Summer has always been my favorite season and winter my mortal enemy. Cold weather and short, dark days are the reason I left the northeast and mid-Atlantic for sunny Los Angeles. When I bid farewell to shoveling driveways full of grey snow, I was also able to wave goodbye to my seasonal depression.
Seasonal Affective Disorder, known by the all-too-accurate acronym SAD, can make anywhere between three to six months of the year challenging, depending on where you live and your brain’s response to changes in light and temperature. For us winter-induced SAD sufferers, specialists often recommend light therapy, among other coping mechanisms. But what happens when the light—and all that accompanies it—becomes the problem?
Summer-onset seasonal affective disorderis responsible for nearly a tenthof all SAD cases, according to Psychology Today. It’s also diagnosed infour times more women than men, according to the National Institute of Mental Health. Changes in seasons—read: sun and weather patterns—can cause changes in levels of serotonin and melatonin, which can then affect mood, sleep cycles, appetite, and more. Add in the occasional heatwaves and you might find yourself dealing with more soul-sucking sun than you can handle.
While winter SAD can cause an increase in appetite and a greater need to sleep, summer SAD often manifests in the opposite way. Symptoms can include:
- Poor appetite
Lucky for our species, there are plenty of ways to cope with seasonal change. Here are some tips that might provide relief to the disruptions in your circadian rhythm.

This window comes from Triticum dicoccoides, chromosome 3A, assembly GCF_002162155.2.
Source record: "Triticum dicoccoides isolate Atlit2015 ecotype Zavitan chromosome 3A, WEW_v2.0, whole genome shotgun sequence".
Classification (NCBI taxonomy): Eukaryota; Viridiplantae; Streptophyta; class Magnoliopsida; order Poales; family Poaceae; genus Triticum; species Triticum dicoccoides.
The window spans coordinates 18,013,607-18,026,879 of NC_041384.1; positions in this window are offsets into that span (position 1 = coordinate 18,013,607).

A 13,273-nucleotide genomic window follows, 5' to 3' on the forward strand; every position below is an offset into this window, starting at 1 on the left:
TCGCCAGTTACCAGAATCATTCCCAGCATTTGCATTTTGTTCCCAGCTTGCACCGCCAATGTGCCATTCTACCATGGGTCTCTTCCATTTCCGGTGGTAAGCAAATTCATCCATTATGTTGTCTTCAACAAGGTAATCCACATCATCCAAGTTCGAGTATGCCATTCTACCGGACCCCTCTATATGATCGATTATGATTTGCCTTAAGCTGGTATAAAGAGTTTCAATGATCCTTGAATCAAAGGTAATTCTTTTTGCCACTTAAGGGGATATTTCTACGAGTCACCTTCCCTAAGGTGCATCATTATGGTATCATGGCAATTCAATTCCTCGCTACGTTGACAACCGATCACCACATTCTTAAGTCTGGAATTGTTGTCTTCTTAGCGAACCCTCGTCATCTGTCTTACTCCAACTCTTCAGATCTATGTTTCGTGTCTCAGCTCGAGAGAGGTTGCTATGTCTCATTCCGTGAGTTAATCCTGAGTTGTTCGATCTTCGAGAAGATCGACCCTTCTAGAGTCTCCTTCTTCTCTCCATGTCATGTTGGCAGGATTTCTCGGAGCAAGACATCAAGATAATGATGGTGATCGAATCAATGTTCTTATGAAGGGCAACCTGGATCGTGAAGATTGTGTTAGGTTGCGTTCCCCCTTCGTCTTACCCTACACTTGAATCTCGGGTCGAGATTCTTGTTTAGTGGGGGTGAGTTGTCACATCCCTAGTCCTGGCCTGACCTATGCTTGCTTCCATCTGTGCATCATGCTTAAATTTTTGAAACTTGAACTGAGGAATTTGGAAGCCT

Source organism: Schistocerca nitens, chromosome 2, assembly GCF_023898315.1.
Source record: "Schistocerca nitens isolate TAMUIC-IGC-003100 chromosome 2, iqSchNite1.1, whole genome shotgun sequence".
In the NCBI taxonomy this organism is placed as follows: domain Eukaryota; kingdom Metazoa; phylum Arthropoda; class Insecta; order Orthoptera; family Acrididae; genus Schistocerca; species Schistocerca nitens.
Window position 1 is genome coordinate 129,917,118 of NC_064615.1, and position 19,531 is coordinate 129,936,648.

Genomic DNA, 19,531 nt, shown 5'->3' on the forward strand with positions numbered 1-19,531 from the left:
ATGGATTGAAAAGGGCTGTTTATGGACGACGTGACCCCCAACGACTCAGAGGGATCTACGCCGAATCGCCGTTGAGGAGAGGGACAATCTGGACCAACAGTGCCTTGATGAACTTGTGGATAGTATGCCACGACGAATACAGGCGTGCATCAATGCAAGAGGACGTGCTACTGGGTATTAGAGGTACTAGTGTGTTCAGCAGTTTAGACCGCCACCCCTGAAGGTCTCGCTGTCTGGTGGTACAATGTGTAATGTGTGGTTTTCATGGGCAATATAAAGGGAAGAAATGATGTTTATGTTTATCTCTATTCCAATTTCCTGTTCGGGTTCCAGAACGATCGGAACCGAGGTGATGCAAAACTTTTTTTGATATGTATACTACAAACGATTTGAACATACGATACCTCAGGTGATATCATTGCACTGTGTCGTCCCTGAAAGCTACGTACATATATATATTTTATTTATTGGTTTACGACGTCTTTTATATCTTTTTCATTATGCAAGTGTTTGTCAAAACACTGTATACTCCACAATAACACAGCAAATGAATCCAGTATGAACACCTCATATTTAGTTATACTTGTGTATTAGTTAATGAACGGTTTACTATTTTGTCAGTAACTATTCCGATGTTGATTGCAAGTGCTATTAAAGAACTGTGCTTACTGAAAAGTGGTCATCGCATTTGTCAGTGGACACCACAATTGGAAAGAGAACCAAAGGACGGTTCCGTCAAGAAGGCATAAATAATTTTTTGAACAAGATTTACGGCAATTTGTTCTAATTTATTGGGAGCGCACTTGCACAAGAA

Try blackout shades
A little relief from the heat and the sunlight can go a long way. This can help with lethargy and keep you cool and the reduced vitamin D your body will absorb can help with symptoms like insomnia as well.
Take a break
Summer vacations are a thing for a reason! Escaping the heat—and your weekly routine—can make a big difference and help you recharge and reset.
A professional can help you find more specific coping mechanisms that best suit your mind and body. Whether it be seeing a physician, psychiatrist, or therapist, a professional could help you better understand what your mind and body are going through.
While moving your body in this heat might sound like the opposite of what you want to do, remember that endorphins are your friends! Go to the pool, take an indoor class,or visit the gym just for the AC, but get moving. This can also help with the insomnia and help you get tired before bed.
Establish a sleep schedule
Going to bed at a decent time might feel like the opposite of what summers are for, but giving yourself a routine and sticking to it will help you create some balance when your circadian rhythm has been disrupted. Try to go to bed and wake up around the same time every day—including weekends!
Let yourself feel all the feels
You can be proactive in your self-care regimen without beating yourself up or shaming yourself for feeling the way you do. Minds and bodies are complicated things! You might be frustrated that you’re dealing with seasonal affective disorder and it might feel like you’re supposed to enjoy summer and the sun more than you do. But it’s okay to feel what you feel. Let yourself first feel your feelings, then work through them
Remind yourself that this is only temporary
Seasons change. You can try your best to adjust, but it’s worth keeping in mind that time will help, a good reminder for tough periods unrelated to weather, too.
And if all else fails, remember: